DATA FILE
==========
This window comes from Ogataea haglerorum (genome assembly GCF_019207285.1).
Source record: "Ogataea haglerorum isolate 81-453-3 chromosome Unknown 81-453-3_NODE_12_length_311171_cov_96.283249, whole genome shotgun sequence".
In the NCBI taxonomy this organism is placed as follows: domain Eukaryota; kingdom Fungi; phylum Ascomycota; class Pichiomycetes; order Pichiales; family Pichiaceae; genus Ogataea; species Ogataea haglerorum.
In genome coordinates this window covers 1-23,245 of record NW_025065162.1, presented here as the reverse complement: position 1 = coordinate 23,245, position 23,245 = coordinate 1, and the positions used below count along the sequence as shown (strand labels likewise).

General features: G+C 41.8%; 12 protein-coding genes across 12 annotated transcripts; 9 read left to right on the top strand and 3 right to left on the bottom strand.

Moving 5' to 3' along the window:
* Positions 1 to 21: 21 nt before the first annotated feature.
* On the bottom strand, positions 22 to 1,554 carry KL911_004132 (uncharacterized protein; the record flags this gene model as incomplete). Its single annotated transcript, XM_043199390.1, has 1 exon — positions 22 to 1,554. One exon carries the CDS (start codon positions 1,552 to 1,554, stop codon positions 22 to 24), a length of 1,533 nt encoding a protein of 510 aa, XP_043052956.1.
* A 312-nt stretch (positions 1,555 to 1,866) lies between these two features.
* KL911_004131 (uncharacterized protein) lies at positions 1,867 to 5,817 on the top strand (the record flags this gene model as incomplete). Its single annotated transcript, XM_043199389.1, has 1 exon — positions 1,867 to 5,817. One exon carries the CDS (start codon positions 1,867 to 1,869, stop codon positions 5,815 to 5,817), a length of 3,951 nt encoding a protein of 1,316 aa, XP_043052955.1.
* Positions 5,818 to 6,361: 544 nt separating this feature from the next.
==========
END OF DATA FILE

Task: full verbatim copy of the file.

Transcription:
This window comes from Ogataea haglerorum (genome assembly GCF_019207285.1).
Source record: "Ogataea haglerorum isolate 81-453-3 chromosome Unknown 81-453-3_NODE_12_length_311171_cov_96.283249, whole genome shotgun sequence".
In the NCBI taxonomy this organism is placed as follows: domain Eukaryota; kingdom Fungi; phylum Ascomycota; class Pichiomycetes; order Pichiales; family Pichiaceae; genus Ogataea; species Ogataea haglerorum.
In genome coordinates this window covers 1-23,245 of record NW_025065162.1, presented here as the reverse complement: position 1 = coordinate 23,245, position 23,245 = coordinate 1, and the positions used below count along the sequence as shown (strand labels likewise).

General features: G+C 41.8%; 12 protein-coding genes across 12 annotated transcripts; 9 read left to right on the top strand and 3 right to left on the bottom strand.

Moving 5' to 3' along the window:
* Positions 1 to 21: 21 nt before the first annotated feature.
* On the bottom strand, positions 22 to 1,554 carry KL911_004132 (uncharacterized protein; the record flags this gene model as incomplete). Its single annotated transcript, XM_043199390.1, has 1 exon — positions 22 to 1,554. One exon carries the CDS (start codon positions 1,552 to 1,554, stop codon positions 22 to 24), a length of 1,533 nt encoding a protein of 510 aa, XP_043052956.1.
* A 312-nt stretch (positions 1,555 to 1,866) lies between these two features.
* KL911_004131 (uncharacterized protein) lies at positions 1,867 to 5,817 on the top strand (the record flags this gene model as incomplete). Its single annotated transcript, XM_043199389.1, has 1 exon — positions 1,867 to 5,817. One exon carries the CDS (start codon positions 1,867 to 1,869, stop codon positions 5,815 to 5,817), a length of 3,951 nt encoding a protein of 1,316 aa, XP_043052955.1.
* Positions 5,818 to 6,361: 544 nt separating this feature from the next.